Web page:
Investors are currently worried about corporate bonds. On the one hand performance has been pretty good, especially for the riskiest bonds. But therein lays the problem—highly indebted companies have not been punished and there appears to be way too much corporate debt at the moment. This is the Fed’s view and many market participants, but Goldman has shared another—that the amount of corporate debt in the economy is just fine and corporate balance sheets look healthy. The bank says US companies are in an “unusually healthy position this deep into a business cycle expansion”. Goldman notes that companies are spending a smaller share share of their cash flow on interest than they were a decade ago, and that they are earning more than they are spending.
FINSUM: The corporate debt situation is all about perspective. Things look better than in the last crisis, but anyway you slice it, the debt burden looks at least somewhat daunting.
One of the most famous names in bonds, Jeffrey Gundlach, has just put out a bold statement. Gundlach thinks there is forthcoming trouble in markets and he thinks it is the Fed’s fault. Specifically, Gundlach thinks the bond market is set for a lot of volatility. “interest rates cannot maintain the low volatility they have maintained over the last eight years”. To be clear, Gundlach is not calling for a recession, but says “But I am starting to think it is much less of a lock that there won’t be a recession before the next recession”.
FINSUM: There are two conflicting ideologies here. The Fed thinks volatility is largely an extension of the economy and policy, both of which it feels it can control to an extent. Gundlach and many other investors think there are underlying forces in the economy and markets that can only be pacified for so long. We think they are both right to an extent.
Investors, take a deep breath, everything about the rate outlook has changed in the last 36 hours. For the first quarter of this year, investors thought we were on an inevitable course for rate cuts as the Fed appeared highly dovish. Then the last two days happened. First, Fed chief Powell delivered a much more hawkish speech than expected, saying that the factors that were holding inflation down were just “transitory”. Then, jobs data this morning blew everyone away with 263,000 jobs created in April.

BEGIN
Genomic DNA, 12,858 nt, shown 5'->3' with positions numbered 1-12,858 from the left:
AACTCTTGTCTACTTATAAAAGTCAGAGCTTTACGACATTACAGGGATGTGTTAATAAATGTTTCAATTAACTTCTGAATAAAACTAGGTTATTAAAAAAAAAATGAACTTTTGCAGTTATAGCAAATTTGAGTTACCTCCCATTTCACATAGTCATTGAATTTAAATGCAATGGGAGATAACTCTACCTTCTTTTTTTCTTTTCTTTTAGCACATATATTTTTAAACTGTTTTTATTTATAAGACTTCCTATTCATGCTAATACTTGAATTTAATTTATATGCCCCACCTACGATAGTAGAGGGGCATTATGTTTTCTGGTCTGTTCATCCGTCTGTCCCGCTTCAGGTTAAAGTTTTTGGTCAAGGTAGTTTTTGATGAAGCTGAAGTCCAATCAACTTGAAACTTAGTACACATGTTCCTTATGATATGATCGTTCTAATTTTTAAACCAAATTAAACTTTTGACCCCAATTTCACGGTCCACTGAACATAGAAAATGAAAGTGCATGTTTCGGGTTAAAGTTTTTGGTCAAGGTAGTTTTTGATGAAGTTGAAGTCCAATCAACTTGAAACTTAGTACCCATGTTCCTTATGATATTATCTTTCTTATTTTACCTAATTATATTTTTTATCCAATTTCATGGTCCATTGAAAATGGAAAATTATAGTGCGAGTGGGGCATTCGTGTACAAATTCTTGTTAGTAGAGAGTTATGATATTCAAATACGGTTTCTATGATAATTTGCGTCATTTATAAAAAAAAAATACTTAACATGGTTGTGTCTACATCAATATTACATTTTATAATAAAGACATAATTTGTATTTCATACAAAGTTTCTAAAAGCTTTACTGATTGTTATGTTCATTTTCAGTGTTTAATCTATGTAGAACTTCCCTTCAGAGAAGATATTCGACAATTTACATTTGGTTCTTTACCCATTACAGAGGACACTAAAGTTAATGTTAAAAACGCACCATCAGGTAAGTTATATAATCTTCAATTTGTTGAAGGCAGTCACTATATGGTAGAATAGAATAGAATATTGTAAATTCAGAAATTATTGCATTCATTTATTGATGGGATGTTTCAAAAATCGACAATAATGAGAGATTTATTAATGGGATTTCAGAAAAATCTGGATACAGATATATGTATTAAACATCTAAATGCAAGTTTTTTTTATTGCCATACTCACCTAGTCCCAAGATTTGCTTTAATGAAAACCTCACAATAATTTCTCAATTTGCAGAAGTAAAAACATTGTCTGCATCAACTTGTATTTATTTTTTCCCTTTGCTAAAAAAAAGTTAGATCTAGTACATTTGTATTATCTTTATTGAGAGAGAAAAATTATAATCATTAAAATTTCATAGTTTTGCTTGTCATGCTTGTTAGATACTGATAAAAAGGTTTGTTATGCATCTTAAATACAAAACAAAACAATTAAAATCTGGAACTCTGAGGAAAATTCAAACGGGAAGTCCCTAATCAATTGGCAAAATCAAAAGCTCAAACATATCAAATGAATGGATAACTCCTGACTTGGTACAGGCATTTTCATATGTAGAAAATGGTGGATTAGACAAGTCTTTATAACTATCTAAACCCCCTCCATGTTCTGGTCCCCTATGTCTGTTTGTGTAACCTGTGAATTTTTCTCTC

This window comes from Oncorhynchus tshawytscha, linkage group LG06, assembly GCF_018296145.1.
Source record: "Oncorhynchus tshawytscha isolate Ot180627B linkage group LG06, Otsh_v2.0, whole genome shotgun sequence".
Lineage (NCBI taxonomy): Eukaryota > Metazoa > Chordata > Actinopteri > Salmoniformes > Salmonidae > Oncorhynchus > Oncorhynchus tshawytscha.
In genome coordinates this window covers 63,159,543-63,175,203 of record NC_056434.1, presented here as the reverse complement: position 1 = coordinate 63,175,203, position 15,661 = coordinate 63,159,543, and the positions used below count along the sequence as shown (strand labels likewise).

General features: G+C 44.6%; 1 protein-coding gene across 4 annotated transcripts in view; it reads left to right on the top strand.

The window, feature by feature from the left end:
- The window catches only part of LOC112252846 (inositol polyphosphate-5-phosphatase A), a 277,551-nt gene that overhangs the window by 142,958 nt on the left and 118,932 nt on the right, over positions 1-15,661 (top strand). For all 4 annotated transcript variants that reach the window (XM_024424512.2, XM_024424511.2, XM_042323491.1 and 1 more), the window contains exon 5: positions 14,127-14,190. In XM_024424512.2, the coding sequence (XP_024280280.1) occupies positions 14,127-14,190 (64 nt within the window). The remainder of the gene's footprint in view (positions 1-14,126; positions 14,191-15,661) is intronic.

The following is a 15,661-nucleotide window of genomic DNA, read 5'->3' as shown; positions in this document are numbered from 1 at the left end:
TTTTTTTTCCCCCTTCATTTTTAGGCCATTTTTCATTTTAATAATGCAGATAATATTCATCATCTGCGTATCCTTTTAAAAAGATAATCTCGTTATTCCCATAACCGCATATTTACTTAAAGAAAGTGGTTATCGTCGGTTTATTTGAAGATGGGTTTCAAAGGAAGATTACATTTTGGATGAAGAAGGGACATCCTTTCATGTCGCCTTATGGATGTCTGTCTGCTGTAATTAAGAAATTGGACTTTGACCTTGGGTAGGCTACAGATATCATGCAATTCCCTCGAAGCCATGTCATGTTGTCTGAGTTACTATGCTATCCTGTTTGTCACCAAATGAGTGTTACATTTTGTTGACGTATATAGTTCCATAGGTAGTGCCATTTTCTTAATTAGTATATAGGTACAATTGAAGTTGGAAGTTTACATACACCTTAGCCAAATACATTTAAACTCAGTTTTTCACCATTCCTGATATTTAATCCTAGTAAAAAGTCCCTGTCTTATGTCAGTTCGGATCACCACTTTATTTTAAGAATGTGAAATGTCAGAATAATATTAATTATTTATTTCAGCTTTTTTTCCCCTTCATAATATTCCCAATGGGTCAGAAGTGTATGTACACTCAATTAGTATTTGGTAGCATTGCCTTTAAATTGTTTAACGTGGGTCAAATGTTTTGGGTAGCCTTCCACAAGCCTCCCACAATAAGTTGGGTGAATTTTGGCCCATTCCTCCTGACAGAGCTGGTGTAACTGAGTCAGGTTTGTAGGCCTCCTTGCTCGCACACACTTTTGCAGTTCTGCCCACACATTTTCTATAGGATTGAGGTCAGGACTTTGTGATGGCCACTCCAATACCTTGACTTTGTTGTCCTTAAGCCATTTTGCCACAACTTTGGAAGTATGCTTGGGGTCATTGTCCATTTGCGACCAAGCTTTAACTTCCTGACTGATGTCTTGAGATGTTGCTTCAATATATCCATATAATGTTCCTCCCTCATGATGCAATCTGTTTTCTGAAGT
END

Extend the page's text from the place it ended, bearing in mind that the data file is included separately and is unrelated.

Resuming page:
FINSUM: We think these two factors are a big deal. It is very far from clear the Fed is going to cut (we think the risks are now skewed toward a hike). What makes this worrying is that a lot of the rally this year has been predicated on a dovish Fed.
Something very odd is going on in the minds of investors. Data on the economy continues to come out very strongly, with Q1 growth at 3.2%, and the market are nothing short of astonishing, up 25% since its December low. But at the same time, many investors and analysts think the Fed will cut rates. The reason why is disinflation, or the fact that the inflation number refuses to rise to the Fed’s target. Looking more broadly, you also have weakening in China and a slowdown in Europe, so there are macro headwinds that could wound the US. Analysts tend to fall in one camp or the other on hikes, with some, like Scott Minerd of Guggenheim, calling the idea “plainly wrong”.
FINSUM: It is very hard to predict what the Fed will do because their u-turn earlier this year caught everyone by surprise. Our bet is that if the current data holds steady, there won’t be any hikes.
Stocks are once again nearing all-time highs, which is understandably making investors nervous about a repeat of the fourth quarter occurring. While that fear is healthy, the reality is that the underlying conditions of the market are a world different now. Not only are valuations lower, but the economy is looking robust, and perhaps most importantly of all, the Fed has let off the gas pedal with hikes, which puts recession risk much lower. All of these factors seem to conspire to make a perfect environment for stock price appreciation.
FINSUM: Anyone who reads FINSUM knows we lean towards bearish news, but the truth is that our better judgment is telling us that now is probably a time to be optimistic, as the trifecta of reasonable valuations, a solid/strong economy, and a dovish Fed, are in place.